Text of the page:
More than anything else, though, our success will be claimed by who we are as a country. This is more important than ever, given the nature of the challenges that we face. Our campaign to disrupt, dismantle, and to defeat al Qaeda is part of an international effort that is necessary and just.
Notice here the emphasis on American interests in security and cooperation. But in the next few passages, the president minimizes the threat from al Qaeda, for example:
Al Qaeda and its affiliates are small men on the wrong side of history. They lead no nation. They lead no religion. We need not give in to fear every time a terrorist tries to scare us. We should not discard our freedoms because extremists try to exploit them. We cannot succumb to division because others try to drive us apart. We are the United States of America. (Applause.) We are the United States of America, and we have repaired our union, and faced down fascism, and outlasted communism. We've gone through turmoil, we've gone through Civil War, and we have come out stronger - and we will do so once more.
There's a massive contradiction here, and Obama can't have it both ways while remaining intellectually coherent. On the one hand, he minimizes global jihad, which is an ideological thrust perfectly in line with the radical leftists who smear conservatives as scaredy-cats whenever we have an attack (or attempt) from a Nidal Malik Hasan or an Abdul Farouk Abdulmutallab or a Faisal Shahzad. Frankly, for the left, there's really no terror threat. These are always "deranged" individuals exploited by the right's "neocon warmongers." And of course, the system always "works," so that the administration's always claims (wrongly) it's got it under control. Further, these same people see no exceptionalism in American power and values. There's no unique historical role for the United States, and hence international norms and institutions should supersede American power and leadership. So note that in his speech the president wants to have his cake and eat it too. Notice how he insists that America has no worries, because "We are the United States of America, and we have repaired our union, and faced down fascism, and outlasted communism," etc. But we have not prevailed in those crises by tucking tail, apologizing for every perceived national flaw, and capitulating to those nations and ideological factions that would destroy us. And this is where this president and this administration fails.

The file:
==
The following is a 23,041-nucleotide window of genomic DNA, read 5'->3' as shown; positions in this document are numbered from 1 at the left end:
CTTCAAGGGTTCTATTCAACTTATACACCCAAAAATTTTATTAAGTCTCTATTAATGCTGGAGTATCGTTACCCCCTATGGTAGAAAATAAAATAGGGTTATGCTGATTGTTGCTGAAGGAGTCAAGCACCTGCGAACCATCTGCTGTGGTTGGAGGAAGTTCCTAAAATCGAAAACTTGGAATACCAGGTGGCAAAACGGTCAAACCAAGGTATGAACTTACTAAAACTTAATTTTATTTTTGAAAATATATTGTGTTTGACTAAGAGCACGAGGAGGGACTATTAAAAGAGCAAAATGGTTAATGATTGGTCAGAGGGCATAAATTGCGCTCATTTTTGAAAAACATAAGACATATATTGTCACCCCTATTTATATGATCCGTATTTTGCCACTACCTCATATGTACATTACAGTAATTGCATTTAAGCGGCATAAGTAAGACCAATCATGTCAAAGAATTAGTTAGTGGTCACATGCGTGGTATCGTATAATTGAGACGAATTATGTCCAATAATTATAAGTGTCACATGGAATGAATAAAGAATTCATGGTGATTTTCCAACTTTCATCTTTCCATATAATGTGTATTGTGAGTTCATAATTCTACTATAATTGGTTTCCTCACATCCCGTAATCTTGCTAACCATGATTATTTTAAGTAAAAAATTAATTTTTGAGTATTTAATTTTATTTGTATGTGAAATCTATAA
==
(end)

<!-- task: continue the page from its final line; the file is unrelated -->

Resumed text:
But the president's clever. He hits enough of the right notes
to convince even some conservatives that it was a good speech. Perhaps it was good, yet not great. Compare President Barack Obama's West Point commencement address to President George W. Bush's in 2002. President Bush embodied exceptionalism, even messianism, in stressing the forward role of America in guaranteeing "a peace that favors human liberty":
In defending the peace, we face a threat with no precedent. Enemies in the past needed great armies and great industrial capabilities to endanger the American people and our nation. The attacks of September the 11th required a few hundred thousand dollars in the hands of a few dozen evil and deluded men. All of the chaos and suffering they caused came at much less than the cost of a single tank. The dangers have not passed. This government and the American people are on watch, we are ready, because we know the terrorists have more money and more men and more plans.